Are you sick of spending hours interviewing only to find that the perfect candidate turns down your job offer? Sound familiar?
Handling the unpredictable nature of people can be a challenging task in itself, throw in a salary, benefits, career growth, company culture and the competition - and you have yourself a minefield!
There can be many reasons why a job offer is not accepted. However, a few simple tips can put you back in control of the interview process and eliminate rejected job offers;
Ask questions - ensure the potential employee has a clear understanding of the position and address any points of concern before they leave the interview.
Ask the candidate are they interviewing for other positions and where your position ranks in their preferences for other travel and tourism career opportunities or jobs in hospitality they may be pursuing. This way you will not be blindsided by your competition & you may be able to adapt the role or package to increase your chances of securing your ideal candidate.
Uncover the prime reason for their interest in your role – ensure your offer meets their agenda. If they are seeking a better salary – don’t present an offer lower than their expectations. If it is career growth they are seeking – be clear about the opportunities on offer within your business.
Clearly define the interview process & timeframe that you will follow in making your decision. i.e. Will there be 2nd interviews taking place? What will they involve? Who will be present? When do you anticipate you will be making a hiring decision?
A candidates’ level of interest in a job deteriorates over time. The longer you take to make a decision, the more likely a candidate will be to look elsewhere, attend other interviews and lose respect for your brand. Act swiftly!
Delivery of the offer
The official job offer should initially be presented verbally either directly or through your recruiter. This will give you a chance to asses their level of interest by the enthusiasm in their voice. Verbally clarify or address any initial concerns and amend before sending out an official offer in writing.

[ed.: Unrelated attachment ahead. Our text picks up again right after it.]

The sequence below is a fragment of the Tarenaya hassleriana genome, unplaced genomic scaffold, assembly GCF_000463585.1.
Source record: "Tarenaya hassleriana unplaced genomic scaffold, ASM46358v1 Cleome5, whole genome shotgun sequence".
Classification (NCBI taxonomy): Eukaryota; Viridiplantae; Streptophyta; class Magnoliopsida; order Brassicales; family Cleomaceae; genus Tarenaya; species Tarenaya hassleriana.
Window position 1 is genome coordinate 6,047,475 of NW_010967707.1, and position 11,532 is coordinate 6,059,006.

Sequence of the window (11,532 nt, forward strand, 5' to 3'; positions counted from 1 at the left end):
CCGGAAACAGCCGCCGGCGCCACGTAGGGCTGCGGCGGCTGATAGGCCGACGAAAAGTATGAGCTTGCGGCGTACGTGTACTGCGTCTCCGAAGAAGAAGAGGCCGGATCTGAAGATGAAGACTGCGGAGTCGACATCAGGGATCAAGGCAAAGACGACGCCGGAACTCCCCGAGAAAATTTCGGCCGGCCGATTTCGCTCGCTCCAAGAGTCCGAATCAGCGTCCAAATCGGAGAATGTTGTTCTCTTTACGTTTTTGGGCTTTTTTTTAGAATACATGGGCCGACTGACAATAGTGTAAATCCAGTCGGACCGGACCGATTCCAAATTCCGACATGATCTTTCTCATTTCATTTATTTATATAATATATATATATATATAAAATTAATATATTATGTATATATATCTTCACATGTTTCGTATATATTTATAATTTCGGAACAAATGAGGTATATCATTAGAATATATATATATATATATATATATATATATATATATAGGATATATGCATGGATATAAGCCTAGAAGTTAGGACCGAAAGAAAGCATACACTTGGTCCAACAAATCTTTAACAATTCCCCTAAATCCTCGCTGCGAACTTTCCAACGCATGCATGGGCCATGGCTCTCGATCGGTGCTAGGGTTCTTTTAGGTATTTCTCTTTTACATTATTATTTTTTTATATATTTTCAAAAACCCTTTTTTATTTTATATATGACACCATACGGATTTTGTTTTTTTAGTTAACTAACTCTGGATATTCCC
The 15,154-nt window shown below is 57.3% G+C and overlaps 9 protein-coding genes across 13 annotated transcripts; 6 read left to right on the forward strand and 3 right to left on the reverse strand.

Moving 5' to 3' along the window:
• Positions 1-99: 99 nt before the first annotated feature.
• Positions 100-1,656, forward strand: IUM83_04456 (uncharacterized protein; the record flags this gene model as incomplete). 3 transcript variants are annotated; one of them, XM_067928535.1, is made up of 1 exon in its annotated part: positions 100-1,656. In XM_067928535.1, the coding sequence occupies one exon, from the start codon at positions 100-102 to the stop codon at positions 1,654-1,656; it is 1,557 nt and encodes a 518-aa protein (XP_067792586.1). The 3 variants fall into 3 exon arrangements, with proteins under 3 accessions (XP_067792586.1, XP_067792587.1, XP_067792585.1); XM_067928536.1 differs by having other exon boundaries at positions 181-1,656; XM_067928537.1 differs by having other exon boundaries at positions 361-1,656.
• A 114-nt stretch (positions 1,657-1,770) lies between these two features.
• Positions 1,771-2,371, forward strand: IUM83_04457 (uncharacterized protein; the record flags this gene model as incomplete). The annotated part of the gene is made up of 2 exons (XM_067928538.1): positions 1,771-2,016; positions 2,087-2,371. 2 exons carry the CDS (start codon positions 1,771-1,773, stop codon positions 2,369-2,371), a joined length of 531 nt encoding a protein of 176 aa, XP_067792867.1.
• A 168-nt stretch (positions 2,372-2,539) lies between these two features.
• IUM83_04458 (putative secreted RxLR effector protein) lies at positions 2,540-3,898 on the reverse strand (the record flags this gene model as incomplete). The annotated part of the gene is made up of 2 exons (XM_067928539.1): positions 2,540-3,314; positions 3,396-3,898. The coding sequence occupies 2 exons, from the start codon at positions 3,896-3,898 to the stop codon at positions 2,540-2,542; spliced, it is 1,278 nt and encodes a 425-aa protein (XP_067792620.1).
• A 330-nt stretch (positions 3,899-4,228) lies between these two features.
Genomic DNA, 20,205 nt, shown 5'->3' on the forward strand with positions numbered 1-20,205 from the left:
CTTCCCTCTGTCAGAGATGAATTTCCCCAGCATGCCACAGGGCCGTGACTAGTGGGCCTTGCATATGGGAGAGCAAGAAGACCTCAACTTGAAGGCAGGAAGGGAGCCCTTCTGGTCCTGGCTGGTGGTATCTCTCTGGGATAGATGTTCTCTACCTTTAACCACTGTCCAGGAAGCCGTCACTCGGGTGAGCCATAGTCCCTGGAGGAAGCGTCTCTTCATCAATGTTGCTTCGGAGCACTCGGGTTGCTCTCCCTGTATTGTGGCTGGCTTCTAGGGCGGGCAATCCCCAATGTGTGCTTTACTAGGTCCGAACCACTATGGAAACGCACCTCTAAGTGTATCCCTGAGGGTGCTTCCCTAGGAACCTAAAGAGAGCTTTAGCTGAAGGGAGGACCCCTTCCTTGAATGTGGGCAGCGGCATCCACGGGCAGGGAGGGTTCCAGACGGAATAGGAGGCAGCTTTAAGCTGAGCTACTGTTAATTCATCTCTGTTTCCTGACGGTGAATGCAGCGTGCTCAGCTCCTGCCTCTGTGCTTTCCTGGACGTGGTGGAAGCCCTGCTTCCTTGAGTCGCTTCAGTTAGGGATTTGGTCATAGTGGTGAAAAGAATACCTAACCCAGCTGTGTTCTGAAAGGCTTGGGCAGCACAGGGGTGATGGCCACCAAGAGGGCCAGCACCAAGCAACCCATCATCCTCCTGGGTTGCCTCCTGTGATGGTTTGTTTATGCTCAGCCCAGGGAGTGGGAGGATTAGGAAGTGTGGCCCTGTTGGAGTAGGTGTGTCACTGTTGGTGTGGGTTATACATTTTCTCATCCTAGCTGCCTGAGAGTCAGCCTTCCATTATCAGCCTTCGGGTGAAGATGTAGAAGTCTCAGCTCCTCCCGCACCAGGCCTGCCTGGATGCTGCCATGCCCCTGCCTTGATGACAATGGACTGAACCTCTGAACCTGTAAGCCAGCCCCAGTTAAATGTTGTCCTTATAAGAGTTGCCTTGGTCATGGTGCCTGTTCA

Try to gain an initial response at the time of delivery – “How do you feel about this offer?” “What are your initial thoughts?” This will ensure you have eliminated any concerns before you put the offer in writing.
Next an official offer needs to be sent in writing soon after your phone call. This offer should outline the package thoroughly – salary, job title, start date, conditions of employment etc. It is advisable to additionally clarify bonus schemes, incentive models, car allowances and any additional terms that have been discussed.
An employee will not usually resign without a Letter of Offer or Contract of Employment to secure their new position.
Ideally you want to create a level of excitement about the opportunity to work for your business.
Ensure the offer is in the ball park of what has discussed or advertised and other travel industry jobs or jobs in hotels. Your new recruit should feel excited about joining your organisation, not short changed before they even arrive. Keep in mind that no one wants to leave their job for the same or worse still a lower renumeration; employees like to feel they are progressing in their career. Be prepared to negotiate – experienced talent is hard to come by!
Keep in touch!
The hard work is not over yet! Keep in touch with your new employee. Guide them through the resignation process. Prepare them for a counter offer by their current employer – remind them of the reasons they were looking for a new role. Statistics show that 85% of people who accept a counter offer will in fact end up leaving within the next year. Encourage them that they are making the right decision for their career growth.
Remind your new recruit of the benefits of working for your organisation, highlight work life balance, flexibility, incentives, training and career growth etc.
A few simple steps and your job offer should be accepted every time!
Author Kristi Gomm